Monday, October 08, 2007

The IAF slate

After weeks of speculation, the IAF yesterday announced it's list of candidates for the upcoming election. It seems that the MB actually had the final word in naming the candidates, choosing 22 to run in 18 districts. The slate is dominated by the moderate wing of the party, including old timers such as Abdullatif Arabiyat (Salt) and Hamzeh Mansour (Amman second). Most analyses see the modest number of contestants and their moderate nature as a message to the state: the moderates are in control and they don't want to be perceived as a threat. A more reasonable analysis by Jamil Nimri is that this number of candidates has a better chance of winning. Some reports have suggested that the prime minister challenged the moderated during a recent meeting by dismissing their clout in the party. This challenge seems to have had an effect.

The head of the IAF, Zaki Bani Irshaid is not happy about this. He is perceived to be a hawk and has been sidelined in the selection processes. He was even hoping to run himself, but was rebuffed. Bani Irshaid was not in attendance when the IAF slate was announced. There are reports that hawks in the party are planning to work towards the failure of some of the more moderate candidates on the slate.

So, while the moderates have won the latest round, there seems to be more of a struggle on the way.

Professional wrestling, anyone?

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At 8:28 PM, Blogger Mohanned said...

Goltak 3abd el latif benja7? I will make my calls and see:)

He will not get many votes from the arabiat, they will most likely vote fo hashem el dabbas.And marwan el 7mood is not on good terms with him..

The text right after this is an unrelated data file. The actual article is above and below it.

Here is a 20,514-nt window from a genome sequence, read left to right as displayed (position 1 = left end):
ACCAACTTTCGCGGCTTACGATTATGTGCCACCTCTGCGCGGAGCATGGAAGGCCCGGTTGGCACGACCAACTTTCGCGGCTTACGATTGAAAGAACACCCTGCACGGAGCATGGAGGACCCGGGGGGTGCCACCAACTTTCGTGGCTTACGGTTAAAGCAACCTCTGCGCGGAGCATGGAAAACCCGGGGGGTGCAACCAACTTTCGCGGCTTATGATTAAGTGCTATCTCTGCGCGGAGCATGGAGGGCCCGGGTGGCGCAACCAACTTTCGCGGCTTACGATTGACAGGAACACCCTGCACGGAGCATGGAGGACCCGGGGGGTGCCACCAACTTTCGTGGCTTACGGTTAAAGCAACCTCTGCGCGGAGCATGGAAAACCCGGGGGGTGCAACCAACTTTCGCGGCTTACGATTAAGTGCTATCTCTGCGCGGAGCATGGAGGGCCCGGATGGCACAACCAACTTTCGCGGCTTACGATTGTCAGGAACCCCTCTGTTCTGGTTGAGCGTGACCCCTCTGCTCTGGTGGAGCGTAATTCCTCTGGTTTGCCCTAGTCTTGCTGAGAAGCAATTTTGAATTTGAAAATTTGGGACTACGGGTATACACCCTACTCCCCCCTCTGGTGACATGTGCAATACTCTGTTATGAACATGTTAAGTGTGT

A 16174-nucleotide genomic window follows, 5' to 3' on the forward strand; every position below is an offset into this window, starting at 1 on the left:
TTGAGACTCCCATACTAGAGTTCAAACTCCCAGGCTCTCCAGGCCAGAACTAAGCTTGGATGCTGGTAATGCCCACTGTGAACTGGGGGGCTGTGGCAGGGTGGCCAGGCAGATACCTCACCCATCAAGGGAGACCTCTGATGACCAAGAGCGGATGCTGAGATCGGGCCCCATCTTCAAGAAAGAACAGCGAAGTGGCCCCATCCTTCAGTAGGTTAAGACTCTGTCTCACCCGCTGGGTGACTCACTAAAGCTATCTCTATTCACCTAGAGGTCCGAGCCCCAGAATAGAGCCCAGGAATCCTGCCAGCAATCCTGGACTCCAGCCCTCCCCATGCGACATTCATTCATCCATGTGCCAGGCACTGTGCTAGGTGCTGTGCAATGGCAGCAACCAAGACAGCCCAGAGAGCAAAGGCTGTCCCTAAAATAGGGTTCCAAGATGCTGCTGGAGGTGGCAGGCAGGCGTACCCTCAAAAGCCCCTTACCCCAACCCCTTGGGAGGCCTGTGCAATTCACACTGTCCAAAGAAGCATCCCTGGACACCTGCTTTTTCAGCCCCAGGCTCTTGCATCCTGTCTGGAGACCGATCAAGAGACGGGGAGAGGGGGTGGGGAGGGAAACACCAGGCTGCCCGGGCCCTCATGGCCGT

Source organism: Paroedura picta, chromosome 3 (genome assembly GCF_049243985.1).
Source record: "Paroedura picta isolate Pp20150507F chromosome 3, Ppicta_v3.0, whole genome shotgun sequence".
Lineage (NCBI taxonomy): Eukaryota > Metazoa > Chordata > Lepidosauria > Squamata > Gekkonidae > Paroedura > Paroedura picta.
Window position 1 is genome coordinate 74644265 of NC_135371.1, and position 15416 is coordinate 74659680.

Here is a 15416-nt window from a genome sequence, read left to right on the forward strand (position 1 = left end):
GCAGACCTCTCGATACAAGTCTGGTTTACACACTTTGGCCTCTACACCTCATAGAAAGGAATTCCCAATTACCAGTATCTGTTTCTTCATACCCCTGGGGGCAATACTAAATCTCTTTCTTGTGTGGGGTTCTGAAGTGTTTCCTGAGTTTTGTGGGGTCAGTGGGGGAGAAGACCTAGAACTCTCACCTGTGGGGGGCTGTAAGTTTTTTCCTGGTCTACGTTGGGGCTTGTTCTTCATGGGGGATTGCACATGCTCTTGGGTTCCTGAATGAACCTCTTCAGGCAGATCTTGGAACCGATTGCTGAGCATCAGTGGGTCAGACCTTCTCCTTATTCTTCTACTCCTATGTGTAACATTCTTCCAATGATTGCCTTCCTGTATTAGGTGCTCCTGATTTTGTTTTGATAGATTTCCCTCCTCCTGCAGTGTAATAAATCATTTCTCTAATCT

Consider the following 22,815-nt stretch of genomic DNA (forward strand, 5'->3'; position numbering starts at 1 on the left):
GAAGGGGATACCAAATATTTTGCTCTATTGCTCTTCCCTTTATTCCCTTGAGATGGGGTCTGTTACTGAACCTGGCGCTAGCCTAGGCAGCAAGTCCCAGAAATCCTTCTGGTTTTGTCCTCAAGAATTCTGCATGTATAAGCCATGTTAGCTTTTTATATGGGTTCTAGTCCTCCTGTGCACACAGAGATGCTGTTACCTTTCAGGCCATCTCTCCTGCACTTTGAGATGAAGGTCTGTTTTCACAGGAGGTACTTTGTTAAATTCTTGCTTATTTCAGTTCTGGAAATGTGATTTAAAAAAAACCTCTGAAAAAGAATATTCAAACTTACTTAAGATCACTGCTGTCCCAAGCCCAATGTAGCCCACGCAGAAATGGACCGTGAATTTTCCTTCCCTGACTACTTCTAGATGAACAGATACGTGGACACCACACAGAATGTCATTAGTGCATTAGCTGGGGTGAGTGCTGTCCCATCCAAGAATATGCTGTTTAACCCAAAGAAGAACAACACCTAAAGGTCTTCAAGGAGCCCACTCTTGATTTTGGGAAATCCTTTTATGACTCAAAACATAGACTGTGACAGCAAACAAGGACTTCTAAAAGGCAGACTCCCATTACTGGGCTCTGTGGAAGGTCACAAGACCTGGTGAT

Its gonna be interesting..I say they will get 12 seats this year..

At 10:41 PM, Blogger Khalaf said...

I don't think that it will be easy for him. He may be too old and too moderate for the Islamist voters. Moreover, as you point out, he may have tribal problems as well, especially if Marwan el Hmoud is against him.

As for the number of seats the IAF will win, I suspect it will be between 12 and 17.

At 3:11 PM, Anonymous Anonymous said...

i am amazed at how pro-regime bloggers criticize the IAF as if the present regime is doing such a stellar job. we have suffered setbacks on the corruption index, freedoms index, we stagnate on the environmental index, academic performance is in constant decline, jordanians are suffering form lower wages and crushing costs of living, jordanian society is more fragmented than ever with tribalism and provincialism eating away at our social fabric, with the regime leading the charge in fostering these divisions. our stature in the arab world is declining because of the regime's dubious foreign policy. yet regime supporters attack the islamists as if the regime has such a wonderful job.


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